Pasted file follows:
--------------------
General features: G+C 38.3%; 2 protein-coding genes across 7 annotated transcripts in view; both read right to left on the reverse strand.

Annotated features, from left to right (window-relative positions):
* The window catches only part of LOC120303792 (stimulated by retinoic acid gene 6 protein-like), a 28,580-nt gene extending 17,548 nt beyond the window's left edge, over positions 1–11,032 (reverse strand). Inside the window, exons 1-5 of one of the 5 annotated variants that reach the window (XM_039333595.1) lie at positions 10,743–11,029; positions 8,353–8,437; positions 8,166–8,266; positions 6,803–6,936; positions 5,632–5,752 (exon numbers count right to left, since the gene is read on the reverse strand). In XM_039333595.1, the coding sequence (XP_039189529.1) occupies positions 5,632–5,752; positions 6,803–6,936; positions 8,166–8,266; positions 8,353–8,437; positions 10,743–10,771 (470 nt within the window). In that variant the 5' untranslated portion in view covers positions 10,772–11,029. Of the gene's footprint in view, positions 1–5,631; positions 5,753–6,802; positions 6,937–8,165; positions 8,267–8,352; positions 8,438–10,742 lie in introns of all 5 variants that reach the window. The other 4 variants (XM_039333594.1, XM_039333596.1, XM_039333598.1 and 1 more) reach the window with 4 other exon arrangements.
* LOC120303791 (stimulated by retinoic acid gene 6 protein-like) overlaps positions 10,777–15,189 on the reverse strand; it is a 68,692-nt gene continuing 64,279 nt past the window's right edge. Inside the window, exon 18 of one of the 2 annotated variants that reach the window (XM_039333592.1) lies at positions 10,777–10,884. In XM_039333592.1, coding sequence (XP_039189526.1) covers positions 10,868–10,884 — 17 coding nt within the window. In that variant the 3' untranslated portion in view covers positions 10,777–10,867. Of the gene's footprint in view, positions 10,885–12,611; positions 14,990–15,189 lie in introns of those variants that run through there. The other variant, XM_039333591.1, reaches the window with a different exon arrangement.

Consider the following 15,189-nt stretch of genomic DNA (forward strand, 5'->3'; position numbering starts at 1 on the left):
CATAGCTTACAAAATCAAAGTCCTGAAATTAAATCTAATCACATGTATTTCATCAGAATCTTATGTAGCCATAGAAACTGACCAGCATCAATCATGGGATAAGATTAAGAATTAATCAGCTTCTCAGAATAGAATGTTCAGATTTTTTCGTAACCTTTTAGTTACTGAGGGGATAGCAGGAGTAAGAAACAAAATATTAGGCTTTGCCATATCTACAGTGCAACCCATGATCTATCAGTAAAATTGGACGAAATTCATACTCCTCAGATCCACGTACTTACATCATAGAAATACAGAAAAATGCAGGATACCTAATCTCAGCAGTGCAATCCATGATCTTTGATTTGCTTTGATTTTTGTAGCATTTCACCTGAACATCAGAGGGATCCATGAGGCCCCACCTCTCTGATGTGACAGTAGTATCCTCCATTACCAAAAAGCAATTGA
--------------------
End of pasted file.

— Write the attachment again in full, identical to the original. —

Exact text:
General features: G+C 38.3%; 2 protein-coding genes across 7 annotated transcripts in view; both read right to left on the reverse strand.

Annotated features, from left to right (window-relative positions):
* The window catches only part of LOC120303792 (stimulated by retinoic acid gene 6 protein-like), a 28,580-nt gene extending 17,548 nt beyond the window's left edge, over positions 1–11,032 (reverse strand). Inside the window, exons 1-5 of one of the 5 annotated variants that reach the window (XM_039333595.1) lie at positions 10,743–11,029; positions 8,353–8,437; positions 8,166–8,266; positions 6,803–6,936; positions 5,632–5,752 (exon numbers count right to left, since the gene is read on the reverse strand). In XM_039333595.1, the coding sequence (XP_039189529.1) occupies positions 5,632–5,752; positions 6,803–6,936; positions 8,166–8,266; positions 8,353–8,437; positions 10,743–10,771 (470 nt within the window). In that variant the 5' untranslated portion in view covers positions 10,772–11,029. Of the gene's footprint in view, positions 1–5,631; positions 5,753–6,802; positions 6,937–8,165; positions 8,267–8,352; positions 8,438–10,742 lie in introns of all 5 variants that reach the window. The other 4 variants (XM_039333594.1, XM_039333596.1, XM_039333598.1 and 1 more) reach the window with 4 other exon arrangements.
* LOC120303791 (stimulated by retinoic acid gene 6 protein-like) overlaps positions 10,777–15,189 on the reverse strand; it is a 68,692-nt gene continuing 64,279 nt past the window's right edge. Inside the window, exon 18 of one of the 2 annotated variants that reach the window (XM_039333592.1) lies at positions 10,777–10,884. In XM_039333592.1, coding sequence (XP_039189526.1) covers positions 10,868–10,884 — 17 coding nt within the window. In that variant the 3' untranslated portion in view covers positions 10,777–10,867. Of the gene's footprint in view, positions 10,885–12,611; positions 14,990–15,189 lie in introns of those variants that run through there. The other variant, XM_039333591.1, reaches the window with a different exon arrangement.

Consider the following 15,189-nt stretch of genomic DNA (forward strand, 5'->3'; position numbering starts at 1 on the left):
CATAGCTTACAAAATCAAAGTCCTGAAATTAAATCTAATCACATGTATTTCATCAGAATCTTATGTAGCCATAGAAACTGACCAGCATCAATCATGGGATAAGATTAAGAATTAATCAGCTTCTCAGAATAGAATGTTCAGATTTTTTCGTAACCTTTTAGTTACTGAGGGGATAGCAGGAGTAAGAAACAAAATATTAGGCTTTGCCATATCTACAGTGCAACCCATGATCTATCAGTAAAATTGGACGAAATTCATACTCCTCAGATCCACGTACTTACATCATAGAAATACAGAAAAATGCAGGATACCTAATCTCAGCAGTGCAATCCATGATCTTTGATTTGCTTTGATTTTTGTAGCATTTCACCTGAACATCAGAGGGATCCATGAGGCCCCACCTCTCTGATGTGACAGTAGTATCCTCCATTACCAAAAAGCAATTGA